Relative debugging for a highly parallel hybrid computer system

DeRose, Luiz, Gontarek, Andrew, Vose, Aaron, Moench, Robert, Abramson, David, Dinh, Minh Ngoc and Jin, Chao (2015). Relative debugging for a highly parallel hybrid computer system. In: SC '15 Proceedings of the International Conference for High Performance Computing, Networking, Storage and Analysis. International Conference for High Performance Computing, Networking, Storage and Analysis, Austin, TX, United States, (). 15-20 November 2015. doi:10.1145/2807591.2807605

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Author DeRose, Luiz
Gontarek, Andrew
Vose, Aaron
Moench, Robert
Abramson, David
Dinh, Minh Ngoc
Jin, Chao
Title of paper Relative debugging for a highly parallel hybrid computer system
Conference name International Conference for High Performance Computing, Networking, Storage and Analysis
Conference location Austin, TX, United States
Conference dates 15-20 November 2015
Convener ACM
Proceedings title SC '15 Proceedings of the International Conference for High Performance Computing, Networking, Storage and Analysis
Journal name International Conference for High Performance Computing, Networking, Storage and Analysis, SC
Place of Publication New York, NY, United States
Publisher ACM
Publication Year 2015
Sub-type Fully published paper
DOI 10.1145/2807591.2807605
Open Access Status Not Open Access
ISBN 9781450337236
ISSN 2167-4337
Volume 15-20-November-2015
Total pages 12
Collection year 2016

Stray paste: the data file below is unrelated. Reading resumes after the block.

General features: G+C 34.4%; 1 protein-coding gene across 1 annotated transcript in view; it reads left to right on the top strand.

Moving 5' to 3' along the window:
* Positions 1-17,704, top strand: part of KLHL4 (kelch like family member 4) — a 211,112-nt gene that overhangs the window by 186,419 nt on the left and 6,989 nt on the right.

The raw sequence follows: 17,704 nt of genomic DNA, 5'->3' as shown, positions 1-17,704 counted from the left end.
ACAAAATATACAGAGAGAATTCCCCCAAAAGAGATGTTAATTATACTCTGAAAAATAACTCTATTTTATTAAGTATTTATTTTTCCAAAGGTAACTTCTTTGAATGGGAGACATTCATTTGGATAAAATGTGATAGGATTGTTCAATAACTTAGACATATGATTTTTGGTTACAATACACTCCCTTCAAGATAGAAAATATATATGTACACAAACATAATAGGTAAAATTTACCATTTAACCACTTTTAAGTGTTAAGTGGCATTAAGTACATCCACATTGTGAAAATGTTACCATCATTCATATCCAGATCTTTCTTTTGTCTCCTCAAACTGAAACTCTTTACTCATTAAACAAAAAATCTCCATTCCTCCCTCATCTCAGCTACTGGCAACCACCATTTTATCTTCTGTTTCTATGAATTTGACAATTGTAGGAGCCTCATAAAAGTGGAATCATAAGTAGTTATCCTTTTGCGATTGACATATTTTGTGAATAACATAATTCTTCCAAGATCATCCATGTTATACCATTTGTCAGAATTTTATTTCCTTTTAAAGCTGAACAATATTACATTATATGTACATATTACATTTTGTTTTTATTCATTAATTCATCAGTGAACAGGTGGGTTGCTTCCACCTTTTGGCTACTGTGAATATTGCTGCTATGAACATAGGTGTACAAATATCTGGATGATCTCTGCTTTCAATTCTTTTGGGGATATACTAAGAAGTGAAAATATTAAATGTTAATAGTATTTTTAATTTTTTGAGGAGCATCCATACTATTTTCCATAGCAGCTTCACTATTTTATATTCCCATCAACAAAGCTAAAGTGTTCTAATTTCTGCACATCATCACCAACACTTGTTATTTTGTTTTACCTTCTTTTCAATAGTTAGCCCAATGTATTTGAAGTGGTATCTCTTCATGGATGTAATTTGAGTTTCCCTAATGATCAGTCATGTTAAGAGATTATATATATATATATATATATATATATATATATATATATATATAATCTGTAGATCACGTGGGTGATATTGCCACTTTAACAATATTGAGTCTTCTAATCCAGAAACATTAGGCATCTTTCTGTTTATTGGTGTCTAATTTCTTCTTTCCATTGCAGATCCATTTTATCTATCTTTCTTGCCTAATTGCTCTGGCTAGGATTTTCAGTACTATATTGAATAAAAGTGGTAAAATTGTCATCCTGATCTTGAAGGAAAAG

Language eng
Abstract/Summary Relative debugging traces software errors by comparing two executions of a program concurrently - one code being a reference version and the other faulty. Relative debugging is particularly effective when code is migrated from one platform to another, and this is of significant interest for hybrid computer architectures containing CPUs accelerators or coprocessors. In this paper we extend relative debugging to support porting stencil computation on a hybrid computer. We describe a generic data model that allows programmers to examine the global state across different types of applications, including MPI/OpenMP, MPI/OpenACC, and UPC programs. We present case studies using a hybrid version of the `stellarator' particle simulation DELTA5D, on Titan at ORNL, and the UPC version of Shallow Water Equations on Crystal, an internal supercomputer of Cray. These case studies used up to 5,120 GPUs and 32,768 CPU cores to illustrate that the debugger is effective and practical.
Keyword Parallel debugging
Hybrid programming
Scalability
Q-Index Code E1
Q-Index Status Provisional Code
Institutional Status UQ

 
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